Persistent urinary incontinence
This condition is induced by underlying physical problems or changes that occur due to:
• Hormonal changes during pregnancy and the increased weight of the fetus causes stress incontinence.
• Vaginal childbirth may weaken muscles required for bladder control and damage bladder nerves and supportive tissue. This leads to a dropped (prolapsed) pelvic floor. The bladder, uterus, rectum or small intestine may get pushed down from the usual position and protrude into the vagina with prolapse; this bulge is associated with incontinence.
• With age, the bladder muscle weakens the bladder's ability to store urine, causing involuntary bladder contractions to become frequent.
• After menopause, women produce less estrogen, a hormone that assists in keeping the lining of the bladder and urethra healthy. Degeneration of these tissues may worsen incontinence.
• The enlarged prostate gland, mainly in older men, leads to incontinence, known as benign prostatic hyperplasia.
• Untreated prostate cancer in men may lead to stress incontinence or urge incontinence. Also, incontinence is a side effect of the treatments for prostate cancer.
• Any tumor along the urinary tract may block the normal urine flow resulting in overflow incontinence. Urinary stones — hard, stonelike masses which form in the bladder may also cause urine leakage.
• Neurological disorders like multiple sclerosis, a brain tumor, Parkinson's disease, a stroke, or a spinal injury may interfere with nerve signals involved in bladder control, causing urinary incontinence.
Recognise the risk
The risk factors include:
• Gender. Women are more prone to have stress incontinence due to pregnancy, childbirth, menopause and female anatomy. Men with prostate gland issues are also at raised risk of urge and overflow incontinence.
• Age. Age causes the muscles in the bladder and urethra to weaken. These changes due to ageing reduce how much the bladder can hold and raise the chances of involuntary urine release.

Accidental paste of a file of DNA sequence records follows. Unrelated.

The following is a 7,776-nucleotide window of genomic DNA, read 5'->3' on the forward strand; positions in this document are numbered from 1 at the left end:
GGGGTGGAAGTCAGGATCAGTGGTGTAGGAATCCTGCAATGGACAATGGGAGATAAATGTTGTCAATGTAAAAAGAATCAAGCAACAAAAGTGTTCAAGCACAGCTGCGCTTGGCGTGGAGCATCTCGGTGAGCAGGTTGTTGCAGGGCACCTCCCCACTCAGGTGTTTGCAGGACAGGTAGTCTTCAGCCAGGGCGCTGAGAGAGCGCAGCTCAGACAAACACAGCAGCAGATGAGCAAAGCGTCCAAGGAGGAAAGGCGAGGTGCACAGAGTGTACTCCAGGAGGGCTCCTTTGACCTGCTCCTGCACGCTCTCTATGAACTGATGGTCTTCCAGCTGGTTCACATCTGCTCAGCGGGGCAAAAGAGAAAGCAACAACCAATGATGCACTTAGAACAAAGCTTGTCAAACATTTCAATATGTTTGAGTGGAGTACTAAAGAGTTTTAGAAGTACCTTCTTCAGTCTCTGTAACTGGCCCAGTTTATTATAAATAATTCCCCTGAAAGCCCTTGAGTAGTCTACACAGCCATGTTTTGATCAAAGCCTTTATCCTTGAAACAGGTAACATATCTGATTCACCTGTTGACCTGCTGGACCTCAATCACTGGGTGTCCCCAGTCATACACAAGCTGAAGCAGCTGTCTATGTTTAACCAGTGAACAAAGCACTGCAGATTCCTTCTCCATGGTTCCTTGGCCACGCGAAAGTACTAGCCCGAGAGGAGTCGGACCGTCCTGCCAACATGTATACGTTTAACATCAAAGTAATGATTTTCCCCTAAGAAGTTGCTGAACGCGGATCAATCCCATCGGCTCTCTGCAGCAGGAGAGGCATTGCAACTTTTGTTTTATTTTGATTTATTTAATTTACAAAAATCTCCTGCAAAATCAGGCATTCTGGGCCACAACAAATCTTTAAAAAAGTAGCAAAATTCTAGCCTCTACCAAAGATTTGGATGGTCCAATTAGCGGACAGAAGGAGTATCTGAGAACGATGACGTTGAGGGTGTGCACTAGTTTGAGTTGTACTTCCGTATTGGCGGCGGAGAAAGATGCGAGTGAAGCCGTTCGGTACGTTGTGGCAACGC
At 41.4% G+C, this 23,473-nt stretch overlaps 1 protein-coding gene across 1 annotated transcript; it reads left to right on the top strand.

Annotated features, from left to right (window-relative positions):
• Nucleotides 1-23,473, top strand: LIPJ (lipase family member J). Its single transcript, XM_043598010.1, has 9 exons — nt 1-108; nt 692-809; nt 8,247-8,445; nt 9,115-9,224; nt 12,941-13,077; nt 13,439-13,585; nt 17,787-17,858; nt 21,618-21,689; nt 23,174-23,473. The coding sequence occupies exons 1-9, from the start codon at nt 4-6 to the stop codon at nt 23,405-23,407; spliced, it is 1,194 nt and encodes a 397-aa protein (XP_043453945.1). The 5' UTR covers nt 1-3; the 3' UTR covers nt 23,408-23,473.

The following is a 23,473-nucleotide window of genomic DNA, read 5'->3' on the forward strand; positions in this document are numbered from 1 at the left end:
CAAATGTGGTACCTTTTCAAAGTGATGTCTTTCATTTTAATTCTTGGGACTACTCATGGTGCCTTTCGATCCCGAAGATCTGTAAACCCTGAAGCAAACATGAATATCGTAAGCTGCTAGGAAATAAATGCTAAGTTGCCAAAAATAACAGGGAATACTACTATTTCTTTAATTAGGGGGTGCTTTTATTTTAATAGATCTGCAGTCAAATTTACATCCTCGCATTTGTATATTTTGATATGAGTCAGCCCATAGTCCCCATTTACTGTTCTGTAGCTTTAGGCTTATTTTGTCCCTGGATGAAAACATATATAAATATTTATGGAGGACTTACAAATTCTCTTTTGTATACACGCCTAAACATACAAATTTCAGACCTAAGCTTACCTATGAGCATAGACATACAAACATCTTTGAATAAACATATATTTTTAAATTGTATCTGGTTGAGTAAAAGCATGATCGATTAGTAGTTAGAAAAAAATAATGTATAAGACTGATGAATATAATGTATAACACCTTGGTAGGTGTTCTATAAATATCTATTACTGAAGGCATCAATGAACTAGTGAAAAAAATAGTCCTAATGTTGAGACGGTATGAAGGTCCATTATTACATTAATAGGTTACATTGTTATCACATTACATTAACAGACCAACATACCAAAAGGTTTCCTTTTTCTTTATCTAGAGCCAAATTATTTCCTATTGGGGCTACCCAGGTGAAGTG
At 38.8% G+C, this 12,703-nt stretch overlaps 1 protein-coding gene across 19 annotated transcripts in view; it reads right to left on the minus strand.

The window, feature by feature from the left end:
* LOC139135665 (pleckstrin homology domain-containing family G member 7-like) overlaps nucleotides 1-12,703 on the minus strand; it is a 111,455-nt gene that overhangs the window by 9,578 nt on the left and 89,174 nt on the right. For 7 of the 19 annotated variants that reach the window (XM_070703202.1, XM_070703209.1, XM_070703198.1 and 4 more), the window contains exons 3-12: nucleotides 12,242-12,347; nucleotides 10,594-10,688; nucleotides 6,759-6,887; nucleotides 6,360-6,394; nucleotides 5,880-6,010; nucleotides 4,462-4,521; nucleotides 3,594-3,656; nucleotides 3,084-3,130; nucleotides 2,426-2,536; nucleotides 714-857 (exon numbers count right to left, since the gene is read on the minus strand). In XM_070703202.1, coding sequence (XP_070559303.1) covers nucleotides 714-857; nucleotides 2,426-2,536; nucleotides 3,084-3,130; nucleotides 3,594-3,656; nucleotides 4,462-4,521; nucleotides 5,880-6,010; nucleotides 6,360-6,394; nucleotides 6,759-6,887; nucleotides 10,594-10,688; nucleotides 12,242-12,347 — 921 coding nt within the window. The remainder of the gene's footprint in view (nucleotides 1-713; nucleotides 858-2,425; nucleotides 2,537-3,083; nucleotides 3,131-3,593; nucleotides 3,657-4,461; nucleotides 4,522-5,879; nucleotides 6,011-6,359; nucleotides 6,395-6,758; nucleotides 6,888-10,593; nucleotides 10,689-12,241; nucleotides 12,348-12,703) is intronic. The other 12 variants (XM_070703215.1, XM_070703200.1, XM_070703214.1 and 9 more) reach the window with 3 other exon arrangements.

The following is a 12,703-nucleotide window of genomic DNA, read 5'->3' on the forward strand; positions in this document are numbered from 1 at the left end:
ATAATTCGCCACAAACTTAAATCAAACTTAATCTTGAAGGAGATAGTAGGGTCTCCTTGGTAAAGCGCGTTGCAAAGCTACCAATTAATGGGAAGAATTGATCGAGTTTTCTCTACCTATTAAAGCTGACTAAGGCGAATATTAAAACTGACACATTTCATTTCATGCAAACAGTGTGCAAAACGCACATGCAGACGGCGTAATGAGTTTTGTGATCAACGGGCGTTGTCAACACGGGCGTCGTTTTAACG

• Overweight issues. Extra weight may put pressure on the bladder and surrounding muscles, weakening them and letting the urine leak out while coughing or sneezing.
• Smoking. Tobacco use raises the risk of urinary incontinence.
• Family history. When a close family member has urinary incontinence, especially urge incontinence, the risk of developing the disease is higher.
• Some diseases. Neurological disease or diabetes also raises the risk of incontinence.
The complications associated with chronic urinary incontinence are skin problems causing rashes, infections and sores that develop due to constantly wet skin, repeated urinary tract infections and negative and may restrict social, work and personal relationships.
Measures for prevention
Follow these preventive measures below to lessen the risk:
• Have a healthy weight
• Practice pelvic floor exercises
• Don't have bladder irritants, like caffeine, alcohol and acidic foods.
• Eat more fiber that helps prevent constipation, a cause of urinary incontinence.
• Avoid smoke, and seek help to quit smoking.